Motorways and expressways have long been viewed as a means of attracting investment and advancing the economic situation of the given locality. The construction of motorways is, however, a costly and time-consuming endeavour right from the very beginning in the authorisation process phase, and the entire process is rife with problems. New legislation came into force in early June 2017 in an effort to promote the construction of motorways. It is intended to reduce the time required for the authorisation process.
Earlier legislation provided that in order to obtain a building permit, the applicant had to demonstrate ownership or other right to the land to be built upon or the structure to be demolished. This other right could be a lease, contract or future contract, or an easement agreement granting the right to build or modify. This meant that a building permit could only be issued if an agreement was in place with the owner of the land at issue. If no purchase agreement was made with the owner of the land or structure, the land or structure could be expropriated after the lawful conditions were satisfied. The expropriation process itself is not without delays due to tactics that can be employed by the owners of the land who, in their attempt to gain profit, abuse all the procedural means available to postpone the issuance of a building permit in order to get the highest possible price for the sale of their land and structures. The new legislation should prevent these tactics.
The issuance of a building permit is no longer contingent upon proving ownership of or other rights to the land to be built upon or the structure to be demolished. It will be issued if expropriation proceedings are initiated in respect of the land on which the motorway will be built or in respect of a structure that must be demolished as part of the construction of the motorway. Expropriation of land and structures may only be carried out to the necessary extent and in the public interest for the purpose laid down by the legislation. Public interest must be demonstrated in expropriation proceedings and a reasonable price must be paid for the property. It must also be shown that the objective of the expropriation cannot be achieved by agreement or in any other manner.
It should be noted, however, that the new legislation does not apply to fixed structures (residential and non-residential buildings), which are still subject to the original requirement of demonstrating ownership of or other right to the land in order to obtain a building permit.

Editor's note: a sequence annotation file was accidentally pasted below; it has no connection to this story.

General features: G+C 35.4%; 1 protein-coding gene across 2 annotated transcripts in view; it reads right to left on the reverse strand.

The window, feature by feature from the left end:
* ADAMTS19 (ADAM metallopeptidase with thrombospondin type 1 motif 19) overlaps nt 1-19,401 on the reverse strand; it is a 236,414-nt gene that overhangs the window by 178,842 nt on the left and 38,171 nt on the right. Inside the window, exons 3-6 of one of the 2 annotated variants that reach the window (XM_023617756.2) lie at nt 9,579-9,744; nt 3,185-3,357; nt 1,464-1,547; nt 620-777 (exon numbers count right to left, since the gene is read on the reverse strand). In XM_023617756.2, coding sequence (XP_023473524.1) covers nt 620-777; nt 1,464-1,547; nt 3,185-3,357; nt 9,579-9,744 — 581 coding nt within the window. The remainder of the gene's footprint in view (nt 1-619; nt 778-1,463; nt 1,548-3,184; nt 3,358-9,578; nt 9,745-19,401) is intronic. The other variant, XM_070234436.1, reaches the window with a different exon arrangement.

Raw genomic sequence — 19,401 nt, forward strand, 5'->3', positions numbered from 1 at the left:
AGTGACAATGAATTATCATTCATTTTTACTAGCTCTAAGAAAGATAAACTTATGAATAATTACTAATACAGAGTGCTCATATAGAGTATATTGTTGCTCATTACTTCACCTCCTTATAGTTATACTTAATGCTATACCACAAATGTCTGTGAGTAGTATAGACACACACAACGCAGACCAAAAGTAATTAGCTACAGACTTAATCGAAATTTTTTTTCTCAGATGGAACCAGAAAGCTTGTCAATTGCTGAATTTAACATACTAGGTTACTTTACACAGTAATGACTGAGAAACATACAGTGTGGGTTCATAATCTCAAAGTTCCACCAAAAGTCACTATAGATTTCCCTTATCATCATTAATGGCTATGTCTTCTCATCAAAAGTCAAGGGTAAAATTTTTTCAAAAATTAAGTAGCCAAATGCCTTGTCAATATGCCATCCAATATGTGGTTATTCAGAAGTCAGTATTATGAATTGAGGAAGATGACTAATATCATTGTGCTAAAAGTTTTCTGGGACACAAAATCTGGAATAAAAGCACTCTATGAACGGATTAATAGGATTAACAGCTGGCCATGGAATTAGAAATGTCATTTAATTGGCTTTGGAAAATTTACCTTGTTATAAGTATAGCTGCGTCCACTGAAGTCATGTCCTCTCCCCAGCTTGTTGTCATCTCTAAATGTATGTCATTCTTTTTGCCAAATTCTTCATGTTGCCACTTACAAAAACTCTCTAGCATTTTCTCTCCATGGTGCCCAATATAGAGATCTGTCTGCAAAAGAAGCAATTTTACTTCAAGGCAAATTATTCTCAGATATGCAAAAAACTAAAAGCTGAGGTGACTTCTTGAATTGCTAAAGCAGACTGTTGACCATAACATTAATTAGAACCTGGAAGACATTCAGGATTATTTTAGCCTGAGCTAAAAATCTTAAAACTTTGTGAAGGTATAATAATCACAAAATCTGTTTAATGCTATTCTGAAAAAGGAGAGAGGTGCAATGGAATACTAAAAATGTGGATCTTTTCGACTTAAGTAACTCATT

Although a building permit may have been issued, the builder may not commence construction of the motorway in accordance with the building permit before becoming the owner of the land or acquiring other rights in the land. However, work may be carried out, but only to the extent set out in the provisional possession decision.
The investor (expropriator) submits an application for a provisional possession decision to the authority deciding on the expropriation. Provisional possession may be awarded to the expropriator if the public benefit of the expropriation is deemed greater than maintaining the existing rights of the owner. This is a very generalised condition and provides plenty of leeway for the competent authority in deciding on expropriation. Work carried out during provisional possession must be confined to the conditions of the building permit for the construction of the motorway and must allow for the expropriated property to be returned to its original condition following the work. The owners' opportunities to appeal the provisional possession decision are limited by the fact that the provisional possession decision has no suspensory effect, meaning that construction work may begin right away. Also excluded is the possibility of the administrative court awarding a suspensory effect in an action against the provisional possession decision. The provisional possession decision also affects the rights of third parties in that when the expropriator obtains provisional possession, the rights arising out of lease agreements and easements (apart from any easements arising out of law) in respect of the expropriated property or any part thereof are not applicable.
The owner of the expropriated property and the easement holder, whose rights are inapplicable upon acquisition of provisional possession, are entitled to financial compensation during the time of the provisional possession. The authority deciding on the expropriation will also decide on the financial compensation.
If work does not begin in accordance with the provisional possession decision within six months of the effective date of that decision, or if the building permit issued for construction of the motorway is cancelled or becomes invalid, the expropriation authority will decide on the application of the expropriated property owner to cancel the provisional possession of the property at issue. Once provisional possession has been cancelled, the expropriator must return the property to its original condition and surrender it to the owner; this is without prejudice to the right of the owner to compensation for any damage incurred.
|Daniel Futej and Rudolf Sivák|
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